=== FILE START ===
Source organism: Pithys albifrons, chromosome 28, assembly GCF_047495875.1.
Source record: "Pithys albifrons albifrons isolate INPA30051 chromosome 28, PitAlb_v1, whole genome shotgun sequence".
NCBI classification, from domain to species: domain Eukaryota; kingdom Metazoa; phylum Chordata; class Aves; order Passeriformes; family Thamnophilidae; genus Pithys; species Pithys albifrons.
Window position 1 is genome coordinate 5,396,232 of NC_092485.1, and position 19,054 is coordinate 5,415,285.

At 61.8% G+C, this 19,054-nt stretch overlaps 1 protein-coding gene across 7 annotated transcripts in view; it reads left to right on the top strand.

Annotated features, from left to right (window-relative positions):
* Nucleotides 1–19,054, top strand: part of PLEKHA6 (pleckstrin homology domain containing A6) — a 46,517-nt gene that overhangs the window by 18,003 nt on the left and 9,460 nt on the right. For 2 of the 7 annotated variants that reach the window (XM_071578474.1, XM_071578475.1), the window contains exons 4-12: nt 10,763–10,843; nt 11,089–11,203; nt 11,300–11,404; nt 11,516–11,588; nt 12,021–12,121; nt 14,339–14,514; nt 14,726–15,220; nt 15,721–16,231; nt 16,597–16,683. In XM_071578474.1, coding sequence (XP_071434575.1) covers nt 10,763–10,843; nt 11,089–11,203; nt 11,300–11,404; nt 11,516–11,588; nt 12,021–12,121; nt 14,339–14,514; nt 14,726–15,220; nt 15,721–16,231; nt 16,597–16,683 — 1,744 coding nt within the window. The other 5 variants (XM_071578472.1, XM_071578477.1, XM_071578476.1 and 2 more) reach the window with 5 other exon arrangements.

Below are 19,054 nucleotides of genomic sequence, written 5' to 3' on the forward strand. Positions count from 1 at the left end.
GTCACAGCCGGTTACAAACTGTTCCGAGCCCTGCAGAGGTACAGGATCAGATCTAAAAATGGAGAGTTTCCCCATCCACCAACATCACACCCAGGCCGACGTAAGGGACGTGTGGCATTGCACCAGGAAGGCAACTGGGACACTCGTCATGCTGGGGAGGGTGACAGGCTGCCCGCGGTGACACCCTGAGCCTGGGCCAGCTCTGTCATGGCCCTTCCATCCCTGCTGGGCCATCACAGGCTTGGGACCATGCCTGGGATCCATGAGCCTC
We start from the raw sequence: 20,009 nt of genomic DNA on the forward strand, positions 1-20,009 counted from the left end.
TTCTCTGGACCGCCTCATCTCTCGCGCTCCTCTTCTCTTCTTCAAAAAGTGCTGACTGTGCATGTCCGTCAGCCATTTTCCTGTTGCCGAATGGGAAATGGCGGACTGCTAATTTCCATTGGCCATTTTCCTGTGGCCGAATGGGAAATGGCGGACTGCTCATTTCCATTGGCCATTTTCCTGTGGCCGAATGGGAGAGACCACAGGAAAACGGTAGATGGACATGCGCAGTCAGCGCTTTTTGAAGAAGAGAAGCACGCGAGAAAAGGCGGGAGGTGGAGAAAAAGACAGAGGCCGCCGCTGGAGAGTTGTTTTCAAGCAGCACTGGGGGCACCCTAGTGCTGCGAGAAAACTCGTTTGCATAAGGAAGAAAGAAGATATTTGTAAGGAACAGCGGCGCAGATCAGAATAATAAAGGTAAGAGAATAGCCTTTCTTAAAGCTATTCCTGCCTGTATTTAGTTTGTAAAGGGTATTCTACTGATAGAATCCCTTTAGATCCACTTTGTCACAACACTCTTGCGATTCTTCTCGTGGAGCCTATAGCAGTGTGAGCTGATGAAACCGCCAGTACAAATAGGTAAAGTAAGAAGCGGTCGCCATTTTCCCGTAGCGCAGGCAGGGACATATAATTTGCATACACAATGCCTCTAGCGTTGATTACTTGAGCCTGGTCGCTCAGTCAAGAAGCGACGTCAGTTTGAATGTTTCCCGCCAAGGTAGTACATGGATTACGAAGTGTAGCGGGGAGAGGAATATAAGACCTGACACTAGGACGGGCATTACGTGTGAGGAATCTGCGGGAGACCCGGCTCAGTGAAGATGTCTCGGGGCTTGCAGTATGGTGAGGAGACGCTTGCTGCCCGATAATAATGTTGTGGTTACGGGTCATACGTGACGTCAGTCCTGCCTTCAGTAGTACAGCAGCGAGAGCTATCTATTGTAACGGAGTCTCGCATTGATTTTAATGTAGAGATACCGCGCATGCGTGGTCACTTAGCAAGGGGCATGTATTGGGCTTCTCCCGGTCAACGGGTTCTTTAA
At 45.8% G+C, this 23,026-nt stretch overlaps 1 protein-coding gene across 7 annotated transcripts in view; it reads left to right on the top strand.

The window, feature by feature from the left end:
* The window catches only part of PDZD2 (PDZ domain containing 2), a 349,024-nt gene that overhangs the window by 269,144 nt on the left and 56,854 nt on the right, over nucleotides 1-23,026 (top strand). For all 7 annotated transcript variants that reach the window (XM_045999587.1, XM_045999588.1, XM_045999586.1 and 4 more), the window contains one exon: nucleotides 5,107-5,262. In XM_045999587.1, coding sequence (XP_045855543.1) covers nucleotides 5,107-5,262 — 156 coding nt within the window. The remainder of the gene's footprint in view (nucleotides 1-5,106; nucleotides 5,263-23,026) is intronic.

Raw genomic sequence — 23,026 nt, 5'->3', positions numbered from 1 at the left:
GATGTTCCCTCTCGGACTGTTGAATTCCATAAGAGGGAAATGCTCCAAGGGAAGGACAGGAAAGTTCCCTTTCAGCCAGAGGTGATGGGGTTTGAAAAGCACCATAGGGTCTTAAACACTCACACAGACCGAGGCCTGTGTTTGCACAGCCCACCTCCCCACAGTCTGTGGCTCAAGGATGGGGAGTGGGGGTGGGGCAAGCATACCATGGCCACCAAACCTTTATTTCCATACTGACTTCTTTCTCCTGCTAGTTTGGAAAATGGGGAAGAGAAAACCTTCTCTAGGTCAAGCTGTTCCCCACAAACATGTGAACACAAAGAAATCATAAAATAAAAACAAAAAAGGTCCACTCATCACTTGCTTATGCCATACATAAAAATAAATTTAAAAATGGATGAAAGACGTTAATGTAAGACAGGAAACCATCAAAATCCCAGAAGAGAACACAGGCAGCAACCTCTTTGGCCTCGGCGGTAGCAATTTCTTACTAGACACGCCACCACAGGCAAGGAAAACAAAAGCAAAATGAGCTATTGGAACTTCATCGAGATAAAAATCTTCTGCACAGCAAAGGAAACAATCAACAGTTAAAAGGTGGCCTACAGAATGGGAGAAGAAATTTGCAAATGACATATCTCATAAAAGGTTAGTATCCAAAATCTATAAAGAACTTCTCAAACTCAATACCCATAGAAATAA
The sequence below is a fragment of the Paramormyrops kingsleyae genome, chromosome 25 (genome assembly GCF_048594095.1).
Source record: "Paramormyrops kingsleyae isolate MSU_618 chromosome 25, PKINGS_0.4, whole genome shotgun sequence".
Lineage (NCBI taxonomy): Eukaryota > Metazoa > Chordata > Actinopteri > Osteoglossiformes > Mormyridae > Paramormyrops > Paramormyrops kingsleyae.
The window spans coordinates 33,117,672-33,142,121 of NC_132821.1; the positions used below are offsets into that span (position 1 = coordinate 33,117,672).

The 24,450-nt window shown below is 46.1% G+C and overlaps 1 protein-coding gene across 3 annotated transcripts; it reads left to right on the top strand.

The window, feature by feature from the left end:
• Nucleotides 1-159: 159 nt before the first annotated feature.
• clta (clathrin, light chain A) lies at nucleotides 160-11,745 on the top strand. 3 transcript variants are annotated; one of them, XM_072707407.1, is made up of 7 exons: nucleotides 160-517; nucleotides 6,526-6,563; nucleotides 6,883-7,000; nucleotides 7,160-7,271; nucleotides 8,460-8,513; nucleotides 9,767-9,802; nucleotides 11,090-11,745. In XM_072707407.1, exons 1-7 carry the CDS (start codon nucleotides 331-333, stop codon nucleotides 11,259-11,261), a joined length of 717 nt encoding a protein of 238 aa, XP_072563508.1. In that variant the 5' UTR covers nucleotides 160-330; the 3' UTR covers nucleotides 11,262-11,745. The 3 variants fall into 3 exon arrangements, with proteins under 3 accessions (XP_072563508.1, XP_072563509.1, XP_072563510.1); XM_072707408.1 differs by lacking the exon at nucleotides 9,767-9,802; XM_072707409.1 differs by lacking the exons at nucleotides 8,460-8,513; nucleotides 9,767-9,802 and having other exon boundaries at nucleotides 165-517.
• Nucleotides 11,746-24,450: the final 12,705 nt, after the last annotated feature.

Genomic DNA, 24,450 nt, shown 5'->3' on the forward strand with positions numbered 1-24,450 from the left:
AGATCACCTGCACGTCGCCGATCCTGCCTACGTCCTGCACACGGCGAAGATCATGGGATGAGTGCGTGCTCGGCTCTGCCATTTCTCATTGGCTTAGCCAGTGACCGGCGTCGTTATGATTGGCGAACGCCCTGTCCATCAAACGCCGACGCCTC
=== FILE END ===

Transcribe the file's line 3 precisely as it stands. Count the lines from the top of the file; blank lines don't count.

NCBI classification, from domain to species: domain Eukaryota; kingdom Metazoa; phylum Chordata; class Aves; order Passeriformes; family Thamnophilidae; genus Pithys; species Pithys albifrons.